The mystery of the virgin birth

Do you believe in the virgin birth?  People in my denomination do not have to, although it has been a litmus test for employment of clergy in some congregations.

When I am directly asked the question, I say yes.  However, it is an odd question.  First of all, what is a virgin birth?  The gospels of Matthew and Luke report a virginal conception. The birth of Jesus seems to have been normal enough. The phrase “virgin birth” probably comes from the creeds that say “born of the virgin Mary.”  So it is a statement about Mary, not about Jesus.  At the time Jesus was born, his mother was a virgin.  Luke’s story stresses the power of God as the Holy Spirit who “overshadows” Mary (Luke  1:35).  Matthew tells the story of Joseph, who was confused and embarrassed by the mystery of Mary’s pregnancy.  He goes ahead with the marriage because the miraculous nature of the pregnancy is revealed to him.

People tend to put the virgin birth along side the resurrection as a supernatural event to be accepted by faith.  But there is a difference.  A surprisingly strong case exists for the resurrection on just historical grounds.  There was a body that went missing.  There were eye-witness reports of appearances.  There was the effect the resurrection had on the lives of the witnesses.  As one of Paul’s speeches in Acts says it did not happen in a corner (Acts 26:26).

But the virgin birth did happen in a corner.  This is a private fact that only Mary and her close family could have known.  So if you believe in the virgin birth, you do not do so because of historical evidence.

One of my seminary professors argued against the virgin birth on the grounds that it undercut the full humanity of Jesus.  Therefore, he felt, it went against orthodox theology.  If Jesus is truly fully human and identifies with us in our humanity, then he must have been conceived in the normal way.  When you think about it, the normal way is a miracle too.  When I was writing about creation last week, I mentioned Psalm 139 where it says that God knits us together in our mother’s womb.  Why was that not good enough for Jesus?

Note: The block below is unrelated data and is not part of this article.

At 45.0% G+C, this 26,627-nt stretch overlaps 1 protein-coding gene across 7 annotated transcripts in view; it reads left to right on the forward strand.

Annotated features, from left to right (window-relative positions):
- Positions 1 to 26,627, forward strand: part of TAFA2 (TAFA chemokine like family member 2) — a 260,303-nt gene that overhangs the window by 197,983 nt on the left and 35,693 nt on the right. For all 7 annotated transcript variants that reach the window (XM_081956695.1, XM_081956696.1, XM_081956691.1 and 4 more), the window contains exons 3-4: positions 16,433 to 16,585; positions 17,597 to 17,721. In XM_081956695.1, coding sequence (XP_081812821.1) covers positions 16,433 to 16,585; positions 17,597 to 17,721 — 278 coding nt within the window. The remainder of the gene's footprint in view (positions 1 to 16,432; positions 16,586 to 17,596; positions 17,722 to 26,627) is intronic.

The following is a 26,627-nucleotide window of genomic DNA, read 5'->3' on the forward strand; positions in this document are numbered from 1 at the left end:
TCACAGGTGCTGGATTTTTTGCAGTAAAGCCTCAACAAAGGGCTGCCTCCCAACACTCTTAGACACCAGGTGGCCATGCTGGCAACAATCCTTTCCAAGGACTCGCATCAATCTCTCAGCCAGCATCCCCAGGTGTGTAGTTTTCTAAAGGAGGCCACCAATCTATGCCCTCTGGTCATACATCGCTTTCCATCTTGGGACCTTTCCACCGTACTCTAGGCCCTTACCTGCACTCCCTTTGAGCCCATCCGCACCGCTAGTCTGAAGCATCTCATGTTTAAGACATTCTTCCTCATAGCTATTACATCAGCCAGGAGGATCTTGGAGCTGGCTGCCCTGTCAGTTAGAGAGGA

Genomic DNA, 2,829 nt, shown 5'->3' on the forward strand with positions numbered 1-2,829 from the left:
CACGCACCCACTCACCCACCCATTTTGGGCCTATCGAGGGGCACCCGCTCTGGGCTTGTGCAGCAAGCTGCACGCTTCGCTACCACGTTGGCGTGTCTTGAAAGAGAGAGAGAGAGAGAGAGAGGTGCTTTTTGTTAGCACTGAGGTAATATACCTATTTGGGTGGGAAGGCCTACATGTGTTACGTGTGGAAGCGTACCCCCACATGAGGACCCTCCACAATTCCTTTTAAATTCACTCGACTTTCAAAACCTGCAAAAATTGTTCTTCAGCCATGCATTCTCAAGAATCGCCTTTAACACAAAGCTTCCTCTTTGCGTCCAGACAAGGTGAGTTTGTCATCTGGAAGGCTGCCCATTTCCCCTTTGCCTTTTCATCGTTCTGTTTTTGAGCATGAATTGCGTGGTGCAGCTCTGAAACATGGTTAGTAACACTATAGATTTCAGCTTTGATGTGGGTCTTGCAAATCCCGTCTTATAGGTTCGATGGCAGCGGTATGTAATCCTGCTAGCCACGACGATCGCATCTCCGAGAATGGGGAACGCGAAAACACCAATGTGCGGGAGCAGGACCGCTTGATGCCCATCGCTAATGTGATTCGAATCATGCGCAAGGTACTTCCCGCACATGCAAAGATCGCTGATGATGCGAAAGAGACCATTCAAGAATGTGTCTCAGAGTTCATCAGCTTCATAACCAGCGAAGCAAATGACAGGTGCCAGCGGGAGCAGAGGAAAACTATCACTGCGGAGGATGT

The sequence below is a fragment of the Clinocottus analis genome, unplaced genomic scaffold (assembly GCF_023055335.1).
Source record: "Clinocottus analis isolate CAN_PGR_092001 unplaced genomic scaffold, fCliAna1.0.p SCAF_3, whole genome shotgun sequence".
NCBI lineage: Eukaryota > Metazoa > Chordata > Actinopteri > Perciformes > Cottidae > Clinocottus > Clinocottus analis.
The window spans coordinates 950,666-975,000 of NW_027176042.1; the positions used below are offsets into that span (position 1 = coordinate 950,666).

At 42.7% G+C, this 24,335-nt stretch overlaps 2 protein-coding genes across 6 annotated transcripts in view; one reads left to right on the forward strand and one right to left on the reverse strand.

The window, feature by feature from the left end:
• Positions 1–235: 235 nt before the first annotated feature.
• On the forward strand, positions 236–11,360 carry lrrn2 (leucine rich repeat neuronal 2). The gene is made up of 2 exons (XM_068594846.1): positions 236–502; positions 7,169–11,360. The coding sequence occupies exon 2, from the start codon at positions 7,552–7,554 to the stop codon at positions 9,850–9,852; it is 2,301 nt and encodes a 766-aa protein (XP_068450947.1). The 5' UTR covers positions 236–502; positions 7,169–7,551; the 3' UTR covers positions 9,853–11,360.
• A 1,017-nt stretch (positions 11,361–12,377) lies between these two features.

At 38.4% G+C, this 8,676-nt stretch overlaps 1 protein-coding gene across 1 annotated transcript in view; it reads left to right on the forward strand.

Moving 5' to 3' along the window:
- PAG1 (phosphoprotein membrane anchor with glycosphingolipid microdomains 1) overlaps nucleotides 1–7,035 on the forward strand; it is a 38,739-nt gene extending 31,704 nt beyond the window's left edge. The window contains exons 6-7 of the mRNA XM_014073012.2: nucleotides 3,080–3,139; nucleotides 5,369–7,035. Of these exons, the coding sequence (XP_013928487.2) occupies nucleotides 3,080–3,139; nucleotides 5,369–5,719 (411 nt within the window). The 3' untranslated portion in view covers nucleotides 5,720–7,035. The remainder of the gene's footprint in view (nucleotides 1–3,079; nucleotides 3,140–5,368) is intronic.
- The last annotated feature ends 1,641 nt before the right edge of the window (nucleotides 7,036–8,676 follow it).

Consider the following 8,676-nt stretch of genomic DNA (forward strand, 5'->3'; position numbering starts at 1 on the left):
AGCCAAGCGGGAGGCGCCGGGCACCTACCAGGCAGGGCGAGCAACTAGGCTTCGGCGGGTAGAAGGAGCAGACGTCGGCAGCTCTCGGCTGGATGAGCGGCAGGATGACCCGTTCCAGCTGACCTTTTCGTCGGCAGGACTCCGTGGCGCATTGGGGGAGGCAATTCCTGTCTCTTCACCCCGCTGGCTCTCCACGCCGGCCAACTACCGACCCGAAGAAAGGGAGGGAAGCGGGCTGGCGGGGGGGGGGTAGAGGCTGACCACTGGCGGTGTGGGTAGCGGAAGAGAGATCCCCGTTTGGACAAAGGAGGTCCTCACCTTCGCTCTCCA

So you could believe in the Incarnation without believing in the virgin birth.  Nevertheless, the gospels testify to it and the church fathers incorporated it into the basic creeds.  The churches have definitely seen the virgin birth as a sign pointing to the Incarnation.

There is an obstacle to believing that Mary was a virgin at the time of Jesus birth that I think stems from messed up teaching by some churches.  This the idea that in order for Jesus to be sinless, the human element had to be taken out of his lineage.  Notice that this would only be the male side of his lineage.  In other words, original sin was passed on through the male side, so for Jesus to be sinless he could only have a human female lineage.  That is ridiculous. Radical feminists might agree that the male side is evil.  The virgin birth avoided testosterone poisoning and toxic masculinity!!  But it is still ridiculous and not biblical at all. It would require us to think that normal human families are the transmitters of sin in the world.  Only a supernatural elimination of human fatherhood could produce purity.

So if I had to connect the virgin birth to the sinlessness of Jesus, I would have to reject the doctrine.

However, there is nothing about that in the testimony of the Luke or Matthew.  Those two gospel writers agree on very little in their stories of Jesus’ nativity.  But they do agree on the virginity of Mary and the miraculous nature of Jesus’ conception.  Their stories are very simple and do not seem to depend on pagan stories of the divine conception of heroes.

In Luke the story stresses the simple faith of Mary.  “Let it be”(Luke 1:38), she says–as the Beatles lyrics note of Mother Mary speaking words of wisdom.  Matthew stresses the faith of Joseph who accepts the strange circumstances as part of God’s promise of salvation and then leads his little family on a reverse exodus into Egypt.  The gospels see accepting this miracle and mystery as a part of human faith.

Luke also stresses the power of God for whom nothing is impossible (Luke 1:37).

So, not because there is much historical evidence, but because I do accept the Christmas events as part of the divine promise of salvation and because I do believe that nothing is impossible for God, I can say “yes, I do believe in the mystery of the virgin birth.”



About theoutwardquest

I have many interests, but will blog mostly about what I read in the fields of Bible and religion.
This entry was posted in historical Jesus, Seasonal, Theology and tagged , . Bookmark the permalink.

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